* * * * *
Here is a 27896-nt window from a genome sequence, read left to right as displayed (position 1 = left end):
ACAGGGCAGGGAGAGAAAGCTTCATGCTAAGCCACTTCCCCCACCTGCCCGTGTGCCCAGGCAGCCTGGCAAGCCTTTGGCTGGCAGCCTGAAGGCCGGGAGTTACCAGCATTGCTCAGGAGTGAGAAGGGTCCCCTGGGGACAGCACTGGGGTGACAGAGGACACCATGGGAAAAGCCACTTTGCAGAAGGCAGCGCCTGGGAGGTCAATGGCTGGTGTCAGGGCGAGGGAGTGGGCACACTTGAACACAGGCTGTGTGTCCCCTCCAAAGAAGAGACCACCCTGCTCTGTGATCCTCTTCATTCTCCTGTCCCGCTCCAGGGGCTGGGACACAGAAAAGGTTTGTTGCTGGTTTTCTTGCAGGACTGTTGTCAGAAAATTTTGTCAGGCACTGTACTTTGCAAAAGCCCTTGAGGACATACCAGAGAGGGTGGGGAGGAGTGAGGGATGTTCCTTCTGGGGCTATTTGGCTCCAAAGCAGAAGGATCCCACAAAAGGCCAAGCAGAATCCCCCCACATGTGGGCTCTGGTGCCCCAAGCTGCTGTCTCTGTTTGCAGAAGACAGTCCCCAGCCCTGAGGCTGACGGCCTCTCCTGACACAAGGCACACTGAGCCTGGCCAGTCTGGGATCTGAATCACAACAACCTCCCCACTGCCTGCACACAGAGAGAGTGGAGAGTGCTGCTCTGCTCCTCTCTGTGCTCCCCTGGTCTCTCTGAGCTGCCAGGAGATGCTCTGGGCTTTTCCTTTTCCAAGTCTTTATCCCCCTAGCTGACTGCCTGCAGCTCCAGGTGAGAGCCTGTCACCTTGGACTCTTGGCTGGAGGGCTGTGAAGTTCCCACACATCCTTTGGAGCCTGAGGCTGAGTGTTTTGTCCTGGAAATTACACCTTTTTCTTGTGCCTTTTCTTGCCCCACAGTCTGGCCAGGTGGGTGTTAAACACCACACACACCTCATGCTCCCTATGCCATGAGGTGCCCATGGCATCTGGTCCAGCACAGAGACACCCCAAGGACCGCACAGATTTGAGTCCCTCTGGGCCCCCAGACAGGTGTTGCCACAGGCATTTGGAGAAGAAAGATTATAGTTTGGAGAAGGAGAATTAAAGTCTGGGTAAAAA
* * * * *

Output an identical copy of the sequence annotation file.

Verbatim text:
Here is a 27896-nt window from a genome sequence, read left to right as displayed (position 1 = left end):
ACAGGGCAGGGAGAGAAAGCTTCATGCTAAGCCACTTCCCCCACCTGCCCGTGTGCCCAGGCAGCCTGGCAAGCCTTTGGCTGGCAGCCTGAAGGCCGGGAGTTACCAGCATTGCTCAGGAGTGAGAAGGGTCCCCTGGGGACAGCACTGGGGTGACAGAGGACACCATGGGAAAAGCCACTTTGCAGAAGGCAGCGCCTGGGAGGTCAATGGCTGGTGTCAGGGCGAGGGAGTGGGCACACTTGAACACAGGCTGTGTGTCCCCTCCAAAGAAGAGACCACCCTGCTCTGTGATCCTCTTCATTCTCCTGTCCCGCTCCAGGGGCTGGGACACAGAAAAGGTTTGTTGCTGGTTTTCTTGCAGGACTGTTGTCAGAAAATTTTGTCAGGCACTGTACTTTGCAAAAGCCCTTGAGGACATACCAGAGAGGGTGGGGAGGAGTGAGGGATGTTCCTTCTGGGGCTATTTGGCTCCAAAGCAGAAGGATCCCACAAAAGGCCAAGCAGAATCCCCCCACATGTGGGCTCTGGTGCCCCAAGCTGCTGTCTCTGTTTGCAGAAGACAGTCCCCAGCCCTGAGGCTGACGGCCTCTCCTGACACAAGGCACACTGAGCCTGGCCAGTCTGGGATCTGAATCACAACAACCTCCCCACTGCCTGCACACAGAGAGAGTGGAGAGTGCTGCTCTGCTCCTCTCTGTGCTCCCCTGGTCTCTCTGAGCTGCCAGGAGATGCTCTGGGCTTTTCCTTTTCCAAGTCTTTATCCCCCTAGCTGACTGCCTGCAGCTCCAGGTGAGAGCCTGTCACCTTGGACTCTTGGCTGGAGGGCTGTGAAGTTCCCACACATCCTTTGGAGCCTGAGGCTGAGTGTTTTGTCCTGGAAATTACACCTTTTTCTTGTGCCTTTTCTTGCCCCACAGTCTGGCCAGGTGGGTGTTAAACACCACACACACCTCATGCTCCCTATGCCATGAGGTGCCCATGGCATCTGGTCCAGCACAGAGACACCCCAAGGACCGCACAGATTTGAGTCCCTCTGGGCCCCCAGACAGGTGTTGCCACAGGCATTTGGAGAAGAAAGATTATAGTTTGGAGAAGGAGAATTAAAGTCTGGGTAAAAA